Key Players of F.C.I.


Homer Cummings with FDR

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James V. Bennet


Edgar M. Gerlach

The placement of a Federal prison in Danbury, Connecticut may have come down to one of the State's illustrious sons, Homer Cummings, FDR's Attorney General, from Stamford.  Under the AG was the newly minted Federal Bureau of Prisons who was led in 1937 by James V. Bennett.

Pursuant to Pub. L. No. 71-218, 46 Stat. 325 (May 14,1930), Congress established the Bureau of Prisons within the Department of Justice and charged the agency with the "management and regulation of all Federal penal and correctional institutions." The federal prison system had already existed for nearly 40 years under the Three Prisons Act (1891), which authorized the first three federal penitentiaries: USP Leavenworth, USP Atlanta and USP McNeil Island...With the creation of the Bureau of Prisons, the agency assumed the responsibilities of oversight, management and administration of the 11 Federal prisons in operation at the time.

Bennett served at the head of the Bureau of Prisons until 1964 - the longest term of any of that Bureau's directors.  Born near Buffallo in 1894, he was a veteran of the WWI Army Air Corps; he investigated the Federal prison system in 1926 and drafted a reform-minded report to congress.

Edgar Gerlach was chosen by the Bureau to be the first Warden of a Federal facility in Danbury and Gerlach moved to town as soon as construction was commenced.

Edgar Martin Gerlach was born in 1897 in Detroit Michigan and by the early 1930s, according to census records, was working in Jamesburg, NJ at the New Jersey State Home for Boys.  By 1939, he, his wife Evelyn and two sons were listed in Danbury directories as living just north of the prison site in Danbury.  Gerlach was described by some [Hunt, Andrew E., David Dellinger: The Life and Times of a Nonviolent Revolutionary,1968., p. 54.] as a strict disciplinarian.  He died in 1962 after a long career in corrections.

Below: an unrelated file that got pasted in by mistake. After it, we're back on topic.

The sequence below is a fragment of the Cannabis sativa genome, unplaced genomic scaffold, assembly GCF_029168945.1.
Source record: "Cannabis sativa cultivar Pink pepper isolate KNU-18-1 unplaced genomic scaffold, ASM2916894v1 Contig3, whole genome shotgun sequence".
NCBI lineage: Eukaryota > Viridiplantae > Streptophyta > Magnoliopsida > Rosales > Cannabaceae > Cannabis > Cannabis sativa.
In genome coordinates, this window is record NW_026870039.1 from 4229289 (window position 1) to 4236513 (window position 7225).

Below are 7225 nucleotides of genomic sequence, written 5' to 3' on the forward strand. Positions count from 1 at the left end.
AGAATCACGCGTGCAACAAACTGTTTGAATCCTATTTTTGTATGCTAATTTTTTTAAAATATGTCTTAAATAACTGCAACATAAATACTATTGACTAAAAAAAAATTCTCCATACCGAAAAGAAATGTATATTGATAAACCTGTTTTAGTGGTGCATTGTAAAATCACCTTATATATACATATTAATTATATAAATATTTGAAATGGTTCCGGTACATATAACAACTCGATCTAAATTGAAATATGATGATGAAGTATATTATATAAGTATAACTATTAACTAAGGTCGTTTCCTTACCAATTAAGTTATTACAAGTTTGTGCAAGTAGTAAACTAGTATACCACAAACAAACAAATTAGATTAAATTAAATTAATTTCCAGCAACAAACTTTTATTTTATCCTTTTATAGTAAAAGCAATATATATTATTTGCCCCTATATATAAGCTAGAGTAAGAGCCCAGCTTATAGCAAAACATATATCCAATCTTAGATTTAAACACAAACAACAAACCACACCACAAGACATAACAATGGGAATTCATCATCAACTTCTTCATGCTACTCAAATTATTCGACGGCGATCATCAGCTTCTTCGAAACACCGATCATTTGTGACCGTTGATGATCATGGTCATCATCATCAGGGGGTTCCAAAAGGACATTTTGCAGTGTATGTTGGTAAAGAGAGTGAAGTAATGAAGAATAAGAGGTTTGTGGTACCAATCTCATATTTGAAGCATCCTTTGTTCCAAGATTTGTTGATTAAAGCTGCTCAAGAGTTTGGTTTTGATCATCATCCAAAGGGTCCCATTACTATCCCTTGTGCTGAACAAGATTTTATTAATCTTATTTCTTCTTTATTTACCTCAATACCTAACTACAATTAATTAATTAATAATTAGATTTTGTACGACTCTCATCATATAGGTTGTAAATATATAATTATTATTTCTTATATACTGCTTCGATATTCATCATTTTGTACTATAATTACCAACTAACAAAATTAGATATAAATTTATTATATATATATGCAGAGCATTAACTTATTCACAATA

Marquis Schlitter

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In the 1930s, Danbury was two municipalities: the Town of Danbury and the City of Danbury.  Mayor Cunningham of the City and First Selectman Schlitter of the Town had to coordinate efforts to maintain municipal services during the nation's worst economic crisis.  

Marquis Schlitter, born in Germany in 1878, owned the M. H. Schlitter Monuments Company (still in operation) and was active in Danbury politics from 1917 until 1944.  His affiliation with the Democratic party helped elevate him when FDR soundly defeated Hoover in 1932.  As First Selectman of a town that surrounded a City, he had limitted power and sources of revenue.  He also needed to work closeley with Mayor Cunningham to navigate the challenges of a worldwide economic slowdown.  Schlitter like Cunningham, also a Democrat, was active in the Elks Club.

In 1920, Cunningham (born in 1881) was working as a lawyer and living in the shadow of the Merritt Hat Factory at 4 Hillside Avenue with his sister and a servant.

By 1937, Cunningham had married and moved to a larger home at 16 Harmony Street. Cunningham spent most of his career serving as a private attorney and probate Judge but rose into the Mayor's office in 1937.


Alfred Ruffles, Bridgeport History Center clippings files

Alfred Ruffles was a native of Brookfield, CT and owned a farm in the Pembroke District. A new Federal prison needed a significant parcel of land, and Ruffles' farm on the top of a hill overlooking the new Candlewood Lake (created in 1929) was the desired location.  Ruffles was the principal holder of land in the area chosen for F.C.I. and the sale of the land coincided somewhat with Ruffles' decision to retire in 1945.

By the time of the sale, Ruffles was 63 years old, and had raised 4 children on the dairy farm he and his wife Marguarite owned (according to Census records, the farm was worth $10,000 in 1910 - $300K in by today's standards).  According to the 1880 Census, he was called Freddy and his parents had both been born in England.

His short obituary claims that he was well liked.  In the July 11, 1940 Bridgeport Post, they report Ruffles was paid $77.5K for his land which would be by today's standards  about $1.5 million. (